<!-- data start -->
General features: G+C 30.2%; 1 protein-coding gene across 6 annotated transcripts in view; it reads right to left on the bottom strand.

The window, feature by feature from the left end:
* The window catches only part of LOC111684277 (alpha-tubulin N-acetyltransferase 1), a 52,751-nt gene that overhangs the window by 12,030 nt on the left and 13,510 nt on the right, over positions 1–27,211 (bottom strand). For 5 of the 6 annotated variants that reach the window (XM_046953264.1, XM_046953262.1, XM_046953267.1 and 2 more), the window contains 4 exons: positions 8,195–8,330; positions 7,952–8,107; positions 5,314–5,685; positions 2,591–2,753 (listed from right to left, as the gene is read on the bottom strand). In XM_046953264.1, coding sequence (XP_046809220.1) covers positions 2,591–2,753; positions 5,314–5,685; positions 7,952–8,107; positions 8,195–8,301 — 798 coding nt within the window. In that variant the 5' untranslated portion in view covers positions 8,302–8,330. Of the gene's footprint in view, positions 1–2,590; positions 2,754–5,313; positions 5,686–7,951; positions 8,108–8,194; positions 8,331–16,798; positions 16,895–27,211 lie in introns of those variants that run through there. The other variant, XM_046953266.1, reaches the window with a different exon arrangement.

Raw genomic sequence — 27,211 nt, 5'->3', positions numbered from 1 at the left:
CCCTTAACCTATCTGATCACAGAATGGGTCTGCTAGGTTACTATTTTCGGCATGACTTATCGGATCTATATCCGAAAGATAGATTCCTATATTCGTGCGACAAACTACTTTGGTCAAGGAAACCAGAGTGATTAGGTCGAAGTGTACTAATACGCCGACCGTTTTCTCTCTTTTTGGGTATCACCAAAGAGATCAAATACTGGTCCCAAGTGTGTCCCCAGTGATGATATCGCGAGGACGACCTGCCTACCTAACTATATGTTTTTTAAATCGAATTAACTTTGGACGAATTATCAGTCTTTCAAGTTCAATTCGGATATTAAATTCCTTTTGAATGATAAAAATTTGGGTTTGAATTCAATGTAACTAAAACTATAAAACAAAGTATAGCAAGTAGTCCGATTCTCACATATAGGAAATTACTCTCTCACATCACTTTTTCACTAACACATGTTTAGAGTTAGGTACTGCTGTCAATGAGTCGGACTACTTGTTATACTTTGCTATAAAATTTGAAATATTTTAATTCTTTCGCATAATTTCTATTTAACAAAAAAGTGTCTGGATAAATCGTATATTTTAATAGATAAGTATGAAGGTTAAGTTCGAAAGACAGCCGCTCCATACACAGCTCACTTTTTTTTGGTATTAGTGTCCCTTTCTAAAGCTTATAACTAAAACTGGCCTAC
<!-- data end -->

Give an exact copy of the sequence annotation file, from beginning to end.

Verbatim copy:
General features: G+C 30.2%; 1 protein-coding gene across 6 annotated transcripts in view; it reads right to left on the bottom strand.

The window, feature by feature from the left end:
* The window catches only part of LOC111684277 (alpha-tubulin N-acetyltransferase 1), a 52,751-nt gene that overhangs the window by 12,030 nt on the left and 13,510 nt on the right, over positions 1–27,211 (bottom strand). For 5 of the 6 annotated variants that reach the window (XM_046953264.1, XM_046953262.1, XM_046953267.1 and 2 more), the window contains 4 exons: positions 8,195–8,330; positions 7,952–8,107; positions 5,314–5,685; positions 2,591–2,753 (listed from right to left, as the gene is read on the bottom strand). In XM_046953264.1, coding sequence (XP_046809220.1) covers positions 2,591–2,753; positions 5,314–5,685; positions 7,952–8,107; positions 8,195–8,301 — 798 coding nt within the window. In that variant the 5' untranslated portion in view covers positions 8,302–8,330. Of the gene's footprint in view, positions 1–2,590; positions 2,754–5,313; positions 5,686–7,951; positions 8,108–8,194; positions 8,331–16,798; positions 16,895–27,211 lie in introns of those variants that run through there. The other variant, XM_046953266.1, reaches the window with a different exon arrangement.

Raw genomic sequence — 27,211 nt, 5'->3', positions numbered from 1 at the left:
CCCTTAACCTATCTGATCACAGAATGGGTCTGCTAGGTTACTATTTTCGGCATGACTTATCGGATCTATATCCGAAAGATAGATTCCTATATTCGTGCGACAAACTACTTTGGTCAAGGAAACCAGAGTGATTAGGTCGAAGTGTACTAATACGCCGACCGTTTTCTCTCTTTTTGGGTATCACCAAAGAGATCAAATACTGGTCCCAAGTGTGTCCCCAGTGATGATATCGCGAGGACGACCTGCCTACCTAACTATATGTTTTTTAAATCGAATTAACTTTGGACGAATTATCAGTCTTTCAAGTTCAATTCGGATATTAAATTCCTTTTGAATGATAAAAATTTGGGTTTGAATTCAATGTAACTAAAACTATAAAACAAAGTATAGCAAGTAGTCCGATTCTCACATATAGGAAATTACTCTCTCACATCACTTTTTCACTAACACATGTTTAGAGTTAGGTACTGCTGTCAATGAGTCGGACTACTTGTTATACTTTGCTATAAAATTTGAAATATTTTAATTCTTTCGCATAATTTCTATTTAACAAAAAAGTGTCTGGATAAATCGTATATTTTAATAGATAAGTATGAAGGTTAAGTTCGAAAGACAGCCGCTCCATACACAGCTCACTTTTTTTTGGTATTAGTGTCCCTTTCTAAAGCTTATAACTAAAACTGGCCTAC